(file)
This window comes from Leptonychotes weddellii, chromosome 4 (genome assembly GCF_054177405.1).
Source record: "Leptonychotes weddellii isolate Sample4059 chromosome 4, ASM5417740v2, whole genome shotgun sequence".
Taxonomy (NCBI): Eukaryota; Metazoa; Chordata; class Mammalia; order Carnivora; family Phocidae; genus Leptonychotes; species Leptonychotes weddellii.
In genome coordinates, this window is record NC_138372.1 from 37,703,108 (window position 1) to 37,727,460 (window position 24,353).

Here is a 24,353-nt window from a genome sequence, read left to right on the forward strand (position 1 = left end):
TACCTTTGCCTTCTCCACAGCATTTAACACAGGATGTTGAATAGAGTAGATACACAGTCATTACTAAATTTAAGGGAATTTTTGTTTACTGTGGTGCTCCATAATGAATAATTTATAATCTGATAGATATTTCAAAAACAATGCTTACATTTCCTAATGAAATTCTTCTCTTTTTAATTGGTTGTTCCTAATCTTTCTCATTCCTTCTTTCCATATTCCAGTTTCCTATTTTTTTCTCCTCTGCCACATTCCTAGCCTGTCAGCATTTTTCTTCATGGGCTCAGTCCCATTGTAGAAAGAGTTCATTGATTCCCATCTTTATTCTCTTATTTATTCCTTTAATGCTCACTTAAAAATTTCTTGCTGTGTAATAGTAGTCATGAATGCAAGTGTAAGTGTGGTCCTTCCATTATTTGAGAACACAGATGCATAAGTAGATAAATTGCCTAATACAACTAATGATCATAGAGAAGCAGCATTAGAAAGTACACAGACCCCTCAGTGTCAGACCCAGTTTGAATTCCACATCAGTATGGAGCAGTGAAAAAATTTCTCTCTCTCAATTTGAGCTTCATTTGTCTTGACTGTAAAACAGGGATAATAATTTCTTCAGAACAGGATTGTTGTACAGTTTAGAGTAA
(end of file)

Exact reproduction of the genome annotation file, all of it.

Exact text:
This window comes from Leptonychotes weddellii, chromosome 4 (genome assembly GCF_054177405.1).
Source record: "Leptonychotes weddellii isolate Sample4059 chromosome 4, ASM5417740v2, whole genome shotgun sequence".
Taxonomy (NCBI): Eukaryota; Metazoa; Chordata; class Mammalia; order Carnivora; family Phocidae; genus Leptonychotes; species Leptonychotes weddellii.
In genome coordinates, this window is record NC_138372.1 from 37,703,108 (window position 1) to 37,727,460 (window position 24,353).

Here is a 24,353-nt window from a genome sequence, read left to right on the forward strand (position 1 = left end):
TACCTTTGCCTTCTCCACAGCATTTAACACAGGATGTTGAATAGAGTAGATACACAGTCATTACTAAATTTAAGGGAATTTTTGTTTACTGTGGTGCTCCATAATGAATAATTTATAATCTGATAGATATTTCAAAAACAATGCTTACATTTCCTAATGAAATTCTTCTCTTTTTAATTGGTTGTTCCTAATCTTTCTCATTCCTTCTTTCCATATTCCAGTTTCCTATTTTTTTCTCCTCTGCCACATTCCTAGCCTGTCAGCATTTTTCTTCATGGGCTCAGTCCCATTGTAGAAAGAGTTCATTGATTCCCATCTTTATTCTCTTATTTATTCCTTTAATGCTCACTTAAAAATTTCTTGCTGTGTAATAGTAGTCATGAATGCAAGTGTAAGTGTGGTCCTTCCATTATTTGAGAACACAGATGCATAAGTAGATAAATTGCCTAATACAACTAATGATCATAGAGAAGCAGCATTAGAAAGTACACAGACCCCTCAGTGTCAGACCCAGTTTGAATTCCACATCAGTATGGAGCAGTGAAAAAATTTCTCTCTCTCAATTTGAGCTTCATTTGTCTTGACTGTAAAACAGGGATAATAATTTCTTCAGAACAGGATTGTTGTACAGTTTAGAGTAA